Monday, June 02, 2008

Defending Edupunk

Responding to Ken Carroll, who unloads with a personal attack on the very idea of edupunk: "It is also dismaying to see the lack of edublogger critiques,: he writes. "Everybody loves Edupunks, it would seem. "

Actually, the critiques - Belshaw, for example, and Warlick - began within a day or two of the idea being announced, which may actually be a new record. So it's hardly fair to say everybody loves edupunks.

And while I'm correcting misconceptions, few of the people who self-identified as edupunks are actually teachers.

I think you are mistaken to confuse the target of edupunk criticism as 'the capitalist'. The target is, more accurately, authority. It's true that many capitalists have used wealth to appropriate authority. But the two are not identical.

More significant is the suggestion that edupunks are "seeking to politicize (and I would argue, infantilize) discussion in this space." Leaving aside the pointless ad hominem, I would suggest that discussion in this space is already very politicized, and that edupunk is a reaction to this.

If you look at the things the people involved have stood for over the years (and not, say, their postings over the last week) you'll find that they are strongly in favour of things like open access, personal empowerment, diversity, and such.

These are political positions, yes, but they are positions that are actively and consistently opposed by people who are in positions of authority. We have had to deal with politically inspired curricula, blocking of applications and websites (including our own), legal threats and lawsuits, funding and political issues in the workplace, and more.

It takes a lot of willful narrowness to say that it is the *edupunks* that are politicizing this space. Ideology is *dominant* in this space, and edupunks are calling it out, naming it, and pointing at it for all to see.

The final criticism is that you oppose the attitude - "These guys look intellectually and emotionally indistinguishable from their students." And "Forty year old tenured men in hoodies, talking about revolution is no more than perpetual adolescence and self-indulgence."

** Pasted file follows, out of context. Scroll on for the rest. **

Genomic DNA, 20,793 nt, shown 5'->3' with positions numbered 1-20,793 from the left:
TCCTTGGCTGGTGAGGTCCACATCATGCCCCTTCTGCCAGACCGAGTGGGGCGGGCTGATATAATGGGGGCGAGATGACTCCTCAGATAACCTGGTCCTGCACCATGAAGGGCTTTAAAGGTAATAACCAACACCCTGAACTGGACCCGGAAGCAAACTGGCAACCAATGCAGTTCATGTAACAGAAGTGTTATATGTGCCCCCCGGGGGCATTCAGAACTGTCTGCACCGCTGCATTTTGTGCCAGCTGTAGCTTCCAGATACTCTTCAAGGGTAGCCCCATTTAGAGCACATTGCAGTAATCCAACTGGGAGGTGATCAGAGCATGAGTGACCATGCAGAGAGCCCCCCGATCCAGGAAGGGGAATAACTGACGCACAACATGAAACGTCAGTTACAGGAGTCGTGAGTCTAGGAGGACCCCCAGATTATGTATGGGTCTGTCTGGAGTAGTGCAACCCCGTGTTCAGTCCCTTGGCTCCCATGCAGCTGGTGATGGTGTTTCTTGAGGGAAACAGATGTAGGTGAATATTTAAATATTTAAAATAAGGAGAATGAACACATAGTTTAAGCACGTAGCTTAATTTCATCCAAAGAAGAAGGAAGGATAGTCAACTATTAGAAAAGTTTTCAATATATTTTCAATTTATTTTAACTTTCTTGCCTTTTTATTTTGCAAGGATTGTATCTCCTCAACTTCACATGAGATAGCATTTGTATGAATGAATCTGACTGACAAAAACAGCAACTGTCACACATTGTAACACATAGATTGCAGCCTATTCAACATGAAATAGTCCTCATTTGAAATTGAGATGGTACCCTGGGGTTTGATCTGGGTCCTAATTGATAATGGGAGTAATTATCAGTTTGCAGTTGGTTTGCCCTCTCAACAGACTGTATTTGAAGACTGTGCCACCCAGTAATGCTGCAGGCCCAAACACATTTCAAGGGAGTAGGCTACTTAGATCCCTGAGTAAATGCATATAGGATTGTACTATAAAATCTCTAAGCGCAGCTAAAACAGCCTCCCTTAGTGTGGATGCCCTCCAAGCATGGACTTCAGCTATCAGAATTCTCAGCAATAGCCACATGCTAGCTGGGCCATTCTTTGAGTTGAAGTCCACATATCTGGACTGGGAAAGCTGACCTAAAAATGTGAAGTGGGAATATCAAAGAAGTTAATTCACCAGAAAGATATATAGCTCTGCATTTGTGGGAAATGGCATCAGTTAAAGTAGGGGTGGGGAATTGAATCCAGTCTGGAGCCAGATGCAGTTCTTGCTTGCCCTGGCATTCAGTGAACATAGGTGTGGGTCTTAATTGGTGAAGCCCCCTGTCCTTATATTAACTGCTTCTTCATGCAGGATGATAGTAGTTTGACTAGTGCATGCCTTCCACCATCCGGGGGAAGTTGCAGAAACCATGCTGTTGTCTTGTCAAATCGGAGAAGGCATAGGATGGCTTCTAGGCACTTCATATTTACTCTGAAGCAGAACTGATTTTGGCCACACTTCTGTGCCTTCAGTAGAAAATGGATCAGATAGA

Fair enough. But I think you miss the point of this. Conventional wisdom would say that these people should put on suits and make their points intellectually in polite society. The attitude is - in my opinion - a way of saying that the game is rigged. That no change will ever emanate out of polite society, which structures specifically to preserve its privilege.

You write, "Personally I reserve that right for someone with a grown-up argument and a relatively serious attitude." I have been making such arguments for decades. View them here: http://www.downes.ca/me/articles.htm

From my perspective - you haven't deal with any of these arguments. You haven't engaged on the positions I advocate at any level, save perhaps the most superficial, as it relates to your own self-interest.

As for Junger: the author you accuse of 'flirting with Nazism' was influenced rather more by Nietzsche than by (say) his friend Heidegger, and he actually refused a Nazi post and position in the party, a very courageous anti-Nazi stance for a German in that era to take.

I could debate - and have debated - these points to a considerable degree of nuance and intellectualism. But the serious attempts are reduced to caricature and ridicule by the polite society, which, as I said, serves to protect its own self interest, and little else.

I think that what discomfits people about the edupunks is that they are grown adults doing things the authorities would disapprove - it is, indeed, anti-authoritarianism, impolitely expressed, which is *exactly* the point.

And insofar as they may appear to be 'defenders of the oppressed' - may I say, if they are like me, they looked, and they saw that the position was vacant. Nobody in polite society gives a damn about the oppressed. Though they are very quick to criticize anyone who lifts a finger.

p.s. my punk roots - people like Ted Axe and the Action, and F.I.S.T. - have mostly been erased from history.
http://ottawaexplosion.blogspot.com/2008/03/action.html

5 comments:

  1. Steven,

    It may be that the game of civil discourse (I far prefer "civil" to "polite"--I think there's a difference) is rigged and change by that means is impossible. But if that's so, I believe we're sunk anyway, as I think that no amount of anti-authoritarianism impolitely expressed will lead to much beyond anger, fear, destruction, and self-congratulation.

    Anti-authoritarianism doesn't solve the problem of authority, in my view. It merely redistributes the problem.

    So I can't embrace "edupunk." I can and do embrace learning and all that is needed to support it. I don't resist authority. I resist those in authority who lie, cheat, and steal.

    Maybe it's false consciousness, but I see some distinctions there, some vital distinctions that "edupunk" overlooks.

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  2. @Stephen,